Alaska's first marijuana retail stores and product manufacturers were approved by the state Thursday, the next step for the fledgling cannabis industry that is preparing to open for business.
On Thursday afternoon, Frozen Budz became the first state-approved retail shop. The Marijuana Control Board approved Destiny and Nick Neade's Fairbanks retail store after only a few minutes and minimal questioning during the second day of the board's two-day meeting in a room at the University of Alaska Anchorage.
The crowd cheered and clapped after the approval.
"All right, now I just need some herb," Destiny Neade said to the crowd as she walked to the back of the room.
"I don't even know, it's amazing," Neade said after the approval. "We're excited, we're ready to open and ready to bring the voter initiative to life."
The Neades' storefront on Peger Road in Fairbanks is under construction, and Neade said she hopes to have it finished by Sept. 20. Frozen Budz had already received approval from the Fairbanks North Star Borough, and is now waiting on two state inspections before the store and connected product manufacturing area can open its doors.
Besides construction and the final regulatory steps, next up for the Neades is finding marijuana to sell at the store and figuring out where they will have the marijuana tested. They hope to be open by early October.
When retail stores can open will depend in part on local regulations, so stores won't open all at once.
Frozen Budz's was also the first product manufacturing license approved by the state, with a large variety of edibles approved Thursday.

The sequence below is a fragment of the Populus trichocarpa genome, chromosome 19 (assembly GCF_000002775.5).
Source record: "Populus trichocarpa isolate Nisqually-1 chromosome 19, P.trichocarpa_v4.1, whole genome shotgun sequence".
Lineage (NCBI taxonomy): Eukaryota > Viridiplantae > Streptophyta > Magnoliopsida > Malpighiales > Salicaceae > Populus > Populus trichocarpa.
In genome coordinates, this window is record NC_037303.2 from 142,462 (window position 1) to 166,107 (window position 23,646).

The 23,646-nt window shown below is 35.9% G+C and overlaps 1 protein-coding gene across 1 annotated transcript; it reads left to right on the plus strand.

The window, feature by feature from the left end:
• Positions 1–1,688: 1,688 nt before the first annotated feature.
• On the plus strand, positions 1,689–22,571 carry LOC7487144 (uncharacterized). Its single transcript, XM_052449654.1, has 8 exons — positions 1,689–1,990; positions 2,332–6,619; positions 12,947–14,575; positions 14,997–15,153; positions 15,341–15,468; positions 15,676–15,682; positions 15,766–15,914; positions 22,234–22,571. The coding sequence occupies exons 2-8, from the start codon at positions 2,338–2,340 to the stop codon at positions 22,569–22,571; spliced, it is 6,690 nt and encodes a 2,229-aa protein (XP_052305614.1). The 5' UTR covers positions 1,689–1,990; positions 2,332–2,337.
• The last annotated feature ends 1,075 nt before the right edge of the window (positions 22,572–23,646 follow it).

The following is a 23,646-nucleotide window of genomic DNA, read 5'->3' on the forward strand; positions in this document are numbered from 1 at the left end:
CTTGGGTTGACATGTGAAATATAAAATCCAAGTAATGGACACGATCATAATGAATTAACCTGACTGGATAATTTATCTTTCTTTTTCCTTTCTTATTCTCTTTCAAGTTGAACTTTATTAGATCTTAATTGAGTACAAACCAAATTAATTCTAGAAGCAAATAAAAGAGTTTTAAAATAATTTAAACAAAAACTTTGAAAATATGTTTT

After Frozen Budz's approval, the board cruised through other retail licenses, approving 11 more around the state in quick succession as the day came to a close. They included: Enlighten Alaska, LLC, Arctic Herbery, Alaska Buds, LLC and Raspberry Roots, The Frost Farms, all in Anchorage; Pakalolo Supply Co. in Fairbanks; The Herbal Cache in Girdwood; Herbal Outfitters, LLC in Valdez; Rainforest Farms, LLC in Juneau; Remedy Shoppe in Skagway; and Weed Dudes in Sitka.
Five more retail licenses were outstanding when the meeting came to a close. The board scheduled an additional meeting for Sept. 19 to address the remaining licenses.
Loren Dryer's Alaskan Leaf, LLC, was the last retail store on the agenda and Dryer wasn't heard at Thursday's meeting.
"Really, it doesn't make much of a difference to me," said Dryer, whose store would be in Anchorage. "I'm kind of in the thick of dealing with the city license right now."
When each store opens depends partially on additional local regulations, of which Anchorage has the most complex process. Marijuana crops must also be ready and testing facilities must be up and running. The first cultivation facilities were approved by the board in June and the first grows received their actual state licenses in July.
The board spent much of the day approving four product manufacturing facilities, also the first considered by the state. Each individual product was reviewed by the board and some licensees came prepared with dozens of product ideas.
Frozen Budz was the first product manufacturer to be approved. Neade had created 47 recipes for a wide range of edibles, from cookies to cannabis sauces. But after 25 were reviewed, the board asked that she pick out only three more so that other licensees could be approved Thursday.
Justin Roland from Einstein Labs was the second product manufacturer whose business was approved by the board. Many of his products were concentrates, like "sugar silk," a blend of concentrates and resin, or "caviar nugs," a marijuana bud covered with kief and cannabis oil. Roland's cultivation business, Dream Green Farms, was the first grow to be approved by the Anchorage Assembly.